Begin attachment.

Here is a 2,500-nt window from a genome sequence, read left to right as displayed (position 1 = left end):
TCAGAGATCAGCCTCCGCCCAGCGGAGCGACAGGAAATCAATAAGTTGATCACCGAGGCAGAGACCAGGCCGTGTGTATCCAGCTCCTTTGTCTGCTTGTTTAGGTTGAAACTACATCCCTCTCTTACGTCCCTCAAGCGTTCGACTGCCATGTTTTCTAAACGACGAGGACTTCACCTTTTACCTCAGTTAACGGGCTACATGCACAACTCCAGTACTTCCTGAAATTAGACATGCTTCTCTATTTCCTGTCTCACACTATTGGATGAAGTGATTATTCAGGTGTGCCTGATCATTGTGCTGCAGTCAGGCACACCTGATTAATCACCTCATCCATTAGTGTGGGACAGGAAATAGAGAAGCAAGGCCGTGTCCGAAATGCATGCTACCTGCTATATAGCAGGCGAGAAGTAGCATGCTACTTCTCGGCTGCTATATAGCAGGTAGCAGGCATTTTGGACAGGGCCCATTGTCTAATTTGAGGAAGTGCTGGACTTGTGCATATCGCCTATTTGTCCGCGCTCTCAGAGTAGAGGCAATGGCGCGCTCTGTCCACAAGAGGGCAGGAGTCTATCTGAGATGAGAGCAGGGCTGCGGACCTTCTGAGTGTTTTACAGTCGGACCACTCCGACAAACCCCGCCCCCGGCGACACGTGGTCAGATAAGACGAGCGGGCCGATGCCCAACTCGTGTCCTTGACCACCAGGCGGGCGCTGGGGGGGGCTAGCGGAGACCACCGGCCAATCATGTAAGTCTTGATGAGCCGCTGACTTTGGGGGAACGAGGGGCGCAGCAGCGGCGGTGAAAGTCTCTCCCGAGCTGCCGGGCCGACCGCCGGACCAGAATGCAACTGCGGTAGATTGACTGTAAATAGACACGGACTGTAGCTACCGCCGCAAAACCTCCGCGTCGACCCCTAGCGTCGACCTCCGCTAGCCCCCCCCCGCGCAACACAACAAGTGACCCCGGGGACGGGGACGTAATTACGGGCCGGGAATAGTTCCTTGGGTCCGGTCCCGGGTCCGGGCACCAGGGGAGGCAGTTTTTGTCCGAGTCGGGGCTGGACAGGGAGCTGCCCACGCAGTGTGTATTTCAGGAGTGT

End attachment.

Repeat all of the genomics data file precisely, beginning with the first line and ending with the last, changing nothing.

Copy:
Here is a 2,500-nt window from a genome sequence, read left to right as displayed (position 1 = left end):
TCAGAGATCAGCCTCCGCCCAGCGGAGCGACAGGAAATCAATAAGTTGATCACCGAGGCAGAGACCAGGCCGTGTGTATCCAGCTCCTTTGTCTGCTTGTTTAGGTTGAAACTACATCCCTCTCTTACGTCCCTCAAGCGTTCGACTGCCATGTTTTCTAAACGACGAGGACTTCACCTTTTACCTCAGTTAACGGGCTACATGCACAACTCCAGTACTTCCTGAAATTAGACATGCTTCTCTATTTCCTGTCTCACACTATTGGATGAAGTGATTATTCAGGTGTGCCTGATCATTGTGCTGCAGTCAGGCACACCTGATTAATCACCTCATCCATTAGTGTGGGACAGGAAATAGAGAAGCAAGGCCGTGTCCGAAATGCATGCTACCTGCTATATAGCAGGCGAGAAGTAGCATGCTACTTCTCGGCTGCTATATAGCAGGTAGCAGGCATTTTGGACAGGGCCCATTGTCTAATTTGAGGAAGTGCTGGACTTGTGCATATCGCCTATTTGTCCGCGCTCTCAGAGTAGAGGCAATGGCGCGCTCTGTCCACAAGAGGGCAGGAGTCTATCTGAGATGAGAGCAGGGCTGCGGACCTTCTGAGTGTTTTACAGTCGGACCACTCCGACAAACCCCGCCCCCGGCGACACGTGGTCAGATAAGACGAGCGGGCCGATGCCCAACTCGTGTCCTTGACCACCAGGCGGGCGCTGGGGGGGGCTAGCGGAGACCACCGGCCAATCATGTAAGTCTTGATGAGCCGCTGACTTTGGGGGAACGAGGGGCGCAGCAGCGGCGGTGAAAGTCTCTCCCGAGCTGCCGGGCCGACCGCCGGACCAGAATGCAACTGCGGTAGATTGACTGTAAATAGACACGGACTGTAGCTACCGCCGCAAAACCTCCGCGTCGACCCCTAGCGTCGACCTCCGCTAGCCCCCCCCCGCGCAACACAACAAGTGACCCCGGGGACGGGGACGTAATTACGGGCCGGGAATAGTTCCTTGGGTCCGGTCCCGGGTCCGGGCACCAGGGGAGGCAGTTTTTGTCCGAGTCGGGGCTGGACAGGGAGCTGCCCACGCAGTGTGTATTTCAGGAGTGT